Immigration Court Backlog Now Growing Faster Than Ever, Burying Judges in an Avalanche of Cases
(18 Jan 2022) The U.S. Immigration Court system is currently staring up a mountain of pending cases that at the end of December 2021 reached 1,596,193 — the largest in history. If every person with a pending immigration case were gathered together it would be larger than the population of Philadelphia, the sixth largest city in the United States. Previous administrations — all the way back through at least the George W. Bush administration — have failed when they tried to tackle the seemingly intractable problem of the Immigration Court "backlog."

Yet a disturbing new trend has emerged during the Biden administration that demands attention: since the start of the Biden administration, the growth of the backlog has been accelerating at a breakneck pace.

Quarterly growth in the number of pending Immigration Court cases between October and December 2021 is the largest on record. In just this short period, the backlog increased by almost 140,000 cases. This far exceeds any 3-month increase during the most dramatic period of growth of the Trump administration. These findings suggest that the Immigration Courts are entering a worrying new era of even more crushing caseloads — all the more concerning since no attempt at a solution has yet been able to reverse the avalanche of cases that Immigration Judges now face.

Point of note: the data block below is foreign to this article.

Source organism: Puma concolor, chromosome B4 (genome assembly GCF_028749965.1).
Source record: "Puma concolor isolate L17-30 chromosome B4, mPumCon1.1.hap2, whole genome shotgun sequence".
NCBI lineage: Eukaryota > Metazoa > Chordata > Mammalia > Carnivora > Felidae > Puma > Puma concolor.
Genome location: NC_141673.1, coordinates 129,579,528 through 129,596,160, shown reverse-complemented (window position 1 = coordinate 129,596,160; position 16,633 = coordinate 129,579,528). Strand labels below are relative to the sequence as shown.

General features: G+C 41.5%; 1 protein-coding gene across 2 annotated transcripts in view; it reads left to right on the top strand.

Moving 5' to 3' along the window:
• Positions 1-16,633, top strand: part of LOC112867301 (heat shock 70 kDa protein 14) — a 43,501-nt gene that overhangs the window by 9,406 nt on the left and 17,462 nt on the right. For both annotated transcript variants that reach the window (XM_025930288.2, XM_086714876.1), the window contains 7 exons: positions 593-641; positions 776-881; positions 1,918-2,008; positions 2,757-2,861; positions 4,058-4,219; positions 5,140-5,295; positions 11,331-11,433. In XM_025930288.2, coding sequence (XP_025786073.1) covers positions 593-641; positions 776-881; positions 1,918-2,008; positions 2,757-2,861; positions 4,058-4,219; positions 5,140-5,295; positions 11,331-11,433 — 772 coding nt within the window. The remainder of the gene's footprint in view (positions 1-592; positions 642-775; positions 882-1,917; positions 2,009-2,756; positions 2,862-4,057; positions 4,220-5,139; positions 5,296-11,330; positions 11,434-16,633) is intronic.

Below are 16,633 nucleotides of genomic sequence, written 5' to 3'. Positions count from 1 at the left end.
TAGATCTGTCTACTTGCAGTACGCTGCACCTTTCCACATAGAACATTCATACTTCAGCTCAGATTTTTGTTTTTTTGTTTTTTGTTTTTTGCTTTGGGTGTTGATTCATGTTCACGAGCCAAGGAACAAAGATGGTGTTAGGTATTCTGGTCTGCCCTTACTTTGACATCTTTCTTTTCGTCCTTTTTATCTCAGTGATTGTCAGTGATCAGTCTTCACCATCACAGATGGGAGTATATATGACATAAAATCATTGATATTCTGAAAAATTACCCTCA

The partial Court shutdown during the COVID-19 pandemic has, of course, contributed to the backlog's growth. However, the main contributor is the recent deluge of new cases filed by the Department of Homeland Security (DHS). If the current pace during the first quarter of FY 2022 of newly arriving Notices to Appear (NTAs) continues, the Court will receive 800,000 new cases — at least 300,000 more than the annual total the Court has ever received during its existence.

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